#34
I've done nothing but learned some songs. Well, I know the theory because I have been playing trumpet for a long time. It was pretty easy for me to just start playing guitar. Of course I've learned some basic chords but I haven't taken any lessons and I have just played. I have transcribed tabs of the songs that I want to play. That helps you learning the song. But yeah... I think if you just practice scales and technique you will get bored. They come over time if you just play. Like if you learn some other people's solos you will learn how they play them and learn to make your own solo. IMO solos aren't made of scales they're made of licks (that are in some scale of course). But scales may limit your playing if you don't understand them. But you'll learn everything over time, you don't have to practice 7 hours a day to learn sweep picking.
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#35
The majority of what I learned by learning other songs is note relationships. How certain notes sound in context of other ones. How the band is using certain notes and intervals to create certain moods or vibes.

Scales and theory is boring if you don't spice it up once in a while with learning songs. And learning how that knowledge can be applied (or was used in) the songs you are learning.

But when you know scales and some theory it makes you able to learn songs much faster as you already have an extremely good idea of what will be played and where to play it.
#36
Been lurking on here for a little bit. Had to jump in on this one.

I've been playing off and on for little over 20 years. Recently, I found the time to start playing a little more and my kids have some interest. I will start teaching my kids the same way I learned.

My first teacher would give me 3 or 4 cords each week and tell me to learn them and write a song. Each week I would write a one, then we would go over it and he would show me how to break down the cords or add stuff to each song in different ways. How to play each song as rock, country, blues or jazz, whatever would fit. Eventually, it led to scales and how to add melodies in with the cord progressions.

After about a year he would let me bring in some songs (they were on cassettes then) and we would learn it by ear. I would "steal" stuff from other songs and make it my own. It was fun because it would be an hour long lesson, but usually an hour or more jam session after.

I pretty much play the same way today. I might even look in a book and take a few cords and turn it into something. I don't know how to read music or know anything about theory, but I just like to jam with friends and play on my own and I've mainly always played rhythm. I let the better players play lead.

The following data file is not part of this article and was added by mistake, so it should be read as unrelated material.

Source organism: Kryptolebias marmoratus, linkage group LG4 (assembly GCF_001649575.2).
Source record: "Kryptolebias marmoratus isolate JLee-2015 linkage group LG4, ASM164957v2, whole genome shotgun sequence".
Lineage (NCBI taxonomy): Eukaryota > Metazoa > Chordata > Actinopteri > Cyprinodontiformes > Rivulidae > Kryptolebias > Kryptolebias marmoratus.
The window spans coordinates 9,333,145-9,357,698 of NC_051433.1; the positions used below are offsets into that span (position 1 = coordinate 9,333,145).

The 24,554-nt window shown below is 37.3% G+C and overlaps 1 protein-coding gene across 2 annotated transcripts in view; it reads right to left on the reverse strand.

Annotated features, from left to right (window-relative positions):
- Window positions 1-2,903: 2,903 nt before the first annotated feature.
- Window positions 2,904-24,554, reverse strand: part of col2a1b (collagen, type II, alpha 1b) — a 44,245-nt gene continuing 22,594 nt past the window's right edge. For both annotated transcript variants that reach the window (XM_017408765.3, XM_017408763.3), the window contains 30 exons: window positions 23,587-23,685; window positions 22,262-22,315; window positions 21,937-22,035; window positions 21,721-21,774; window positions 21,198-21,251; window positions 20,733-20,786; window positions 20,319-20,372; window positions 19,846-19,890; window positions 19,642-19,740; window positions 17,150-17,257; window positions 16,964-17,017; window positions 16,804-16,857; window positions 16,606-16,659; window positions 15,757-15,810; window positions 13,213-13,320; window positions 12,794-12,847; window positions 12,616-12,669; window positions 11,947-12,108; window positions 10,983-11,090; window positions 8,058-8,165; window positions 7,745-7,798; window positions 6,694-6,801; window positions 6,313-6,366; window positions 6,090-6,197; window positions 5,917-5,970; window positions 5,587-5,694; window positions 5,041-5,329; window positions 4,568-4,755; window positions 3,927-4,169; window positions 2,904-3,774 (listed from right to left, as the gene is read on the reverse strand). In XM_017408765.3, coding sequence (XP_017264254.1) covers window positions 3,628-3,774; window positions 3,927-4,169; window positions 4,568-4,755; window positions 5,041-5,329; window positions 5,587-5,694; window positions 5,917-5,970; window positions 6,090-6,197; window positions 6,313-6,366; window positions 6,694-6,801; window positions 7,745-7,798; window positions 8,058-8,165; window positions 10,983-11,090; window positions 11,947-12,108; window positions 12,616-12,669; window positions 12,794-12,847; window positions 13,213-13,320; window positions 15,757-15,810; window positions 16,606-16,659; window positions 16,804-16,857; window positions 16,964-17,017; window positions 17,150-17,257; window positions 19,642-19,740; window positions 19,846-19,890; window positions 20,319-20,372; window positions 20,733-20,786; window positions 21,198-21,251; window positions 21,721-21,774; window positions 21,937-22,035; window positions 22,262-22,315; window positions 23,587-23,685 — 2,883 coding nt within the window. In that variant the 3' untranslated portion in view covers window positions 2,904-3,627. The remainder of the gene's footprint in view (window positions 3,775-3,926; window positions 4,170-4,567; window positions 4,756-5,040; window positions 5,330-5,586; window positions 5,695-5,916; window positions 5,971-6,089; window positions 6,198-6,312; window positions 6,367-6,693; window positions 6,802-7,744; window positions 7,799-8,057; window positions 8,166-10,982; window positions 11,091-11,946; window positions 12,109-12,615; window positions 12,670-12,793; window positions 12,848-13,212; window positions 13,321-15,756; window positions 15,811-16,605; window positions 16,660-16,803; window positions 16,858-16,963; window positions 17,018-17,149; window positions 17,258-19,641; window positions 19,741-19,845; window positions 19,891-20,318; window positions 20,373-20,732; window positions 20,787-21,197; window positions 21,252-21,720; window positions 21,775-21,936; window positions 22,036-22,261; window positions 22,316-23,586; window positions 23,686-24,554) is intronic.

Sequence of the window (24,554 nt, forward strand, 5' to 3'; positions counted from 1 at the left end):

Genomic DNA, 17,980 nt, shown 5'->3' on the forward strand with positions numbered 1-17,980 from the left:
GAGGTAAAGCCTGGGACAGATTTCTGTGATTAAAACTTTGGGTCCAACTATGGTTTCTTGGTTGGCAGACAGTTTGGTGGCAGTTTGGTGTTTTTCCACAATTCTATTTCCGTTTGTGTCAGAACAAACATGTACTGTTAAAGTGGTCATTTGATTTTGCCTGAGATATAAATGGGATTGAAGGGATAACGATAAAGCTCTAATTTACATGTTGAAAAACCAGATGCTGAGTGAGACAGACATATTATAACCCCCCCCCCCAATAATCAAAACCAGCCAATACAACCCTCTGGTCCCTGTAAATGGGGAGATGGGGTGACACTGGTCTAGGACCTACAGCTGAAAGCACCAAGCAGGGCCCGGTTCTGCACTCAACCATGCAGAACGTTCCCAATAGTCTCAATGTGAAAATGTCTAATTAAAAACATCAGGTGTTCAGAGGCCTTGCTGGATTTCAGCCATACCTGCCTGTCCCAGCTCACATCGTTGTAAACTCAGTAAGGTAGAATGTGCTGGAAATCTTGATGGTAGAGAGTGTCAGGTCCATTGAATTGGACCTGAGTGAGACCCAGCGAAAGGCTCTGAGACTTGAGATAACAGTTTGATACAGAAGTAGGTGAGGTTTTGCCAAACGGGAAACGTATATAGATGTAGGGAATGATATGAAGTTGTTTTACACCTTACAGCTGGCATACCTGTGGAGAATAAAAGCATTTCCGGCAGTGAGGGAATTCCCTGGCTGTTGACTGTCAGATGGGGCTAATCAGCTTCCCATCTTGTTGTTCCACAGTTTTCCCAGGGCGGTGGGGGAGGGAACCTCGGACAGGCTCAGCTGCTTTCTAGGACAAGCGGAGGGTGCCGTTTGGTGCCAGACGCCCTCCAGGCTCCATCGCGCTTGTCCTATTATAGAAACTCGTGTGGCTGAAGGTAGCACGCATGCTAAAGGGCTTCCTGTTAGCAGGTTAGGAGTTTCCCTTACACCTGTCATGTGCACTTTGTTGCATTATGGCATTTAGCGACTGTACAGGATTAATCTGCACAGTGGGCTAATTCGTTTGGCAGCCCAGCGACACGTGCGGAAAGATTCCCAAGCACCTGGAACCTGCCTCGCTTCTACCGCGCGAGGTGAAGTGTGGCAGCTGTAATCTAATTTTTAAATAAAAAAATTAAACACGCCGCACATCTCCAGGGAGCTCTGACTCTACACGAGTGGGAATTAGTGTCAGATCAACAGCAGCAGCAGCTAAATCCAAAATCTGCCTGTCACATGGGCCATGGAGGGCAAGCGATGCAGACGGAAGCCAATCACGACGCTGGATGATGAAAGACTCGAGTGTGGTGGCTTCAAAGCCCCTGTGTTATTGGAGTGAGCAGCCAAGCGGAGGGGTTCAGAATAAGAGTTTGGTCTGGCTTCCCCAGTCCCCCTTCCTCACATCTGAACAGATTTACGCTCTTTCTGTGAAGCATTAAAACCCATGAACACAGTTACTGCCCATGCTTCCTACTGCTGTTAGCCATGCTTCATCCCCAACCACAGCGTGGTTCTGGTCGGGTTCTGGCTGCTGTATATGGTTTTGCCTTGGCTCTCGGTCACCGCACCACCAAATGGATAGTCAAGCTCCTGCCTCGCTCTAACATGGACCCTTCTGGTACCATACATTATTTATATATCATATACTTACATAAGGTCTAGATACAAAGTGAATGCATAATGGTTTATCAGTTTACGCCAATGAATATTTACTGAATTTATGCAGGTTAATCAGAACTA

tl;dr: write your own stuff, you'll learn faster.
#37
It really does depend on what you want to do as a guitarist.

I started of learning songs of my favorite artists, I would play them on my own, with a friend but most of the time I would play along with Guitar Pro. I learned many songs like this and practiced them everyday and I could play them well, but one thing I could not do well was improvise solos.


For me, I could only get so far by borrowing the odd Slash lick or using a subtle Jason Becker line, I would have had no idea how they came up with these and I could not transpose them into other keys because

a) I didn't know what a key was
b) I didn't know I had to
c) I didn't know why I had to transpose them


My improvising skills increased by like 5000% after I learned the basics of music theory. I now knew what scale certain licks belonged to, I could move them around the fretboard and I could transpose them into other keys to suit different backing tracks, but most importantly for me, I now knew how to change these licks into my own version. My song writing skills where improved also because I actually knew what I was doing and If I came up with a riff, I now knew what key it was in and what notes I had to make up verse's and chorus's. I still love to learn and play new songs, It helps me get new ideas to make my own stuff up, but nowhere near as much as I do now from learning music theory.


A small side note on learning to read music, I have never had an interest because I use Guitar Pro but I have found that knowing the basic's on how to read music will help you quite a bit when it comes to tabbing out your own music or other peoples if you use any software like this.
#38
learning songs gave me a way to figure out how to play them by discovering techniques by myself....well before i discovered this website. i didnt even know alternate picking was something to focus on...i just did it
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#39
Eh it's possible. The ability is the easy part. I started with just doing songs, but when you're in a band, you eventually find that you want a different sound, because all you know is what you've learned (songs) and writing becomes difficult
#40
I know how to read music, but I'm not very good at it. We had a music teacher in high school who wouldn't let us play unless we did sheet music and theory worksheets, so it kinda sunk in on accident. I can't read tabs at all, it confuses the s*** out of me, it just looks like numbers going everywhere. I do better just hearing a song and fiddling around until it sounds right. I've been writing songs/riffs since day one so that's more or less how I learned; I guess there's no real CORRECT way to do something like music.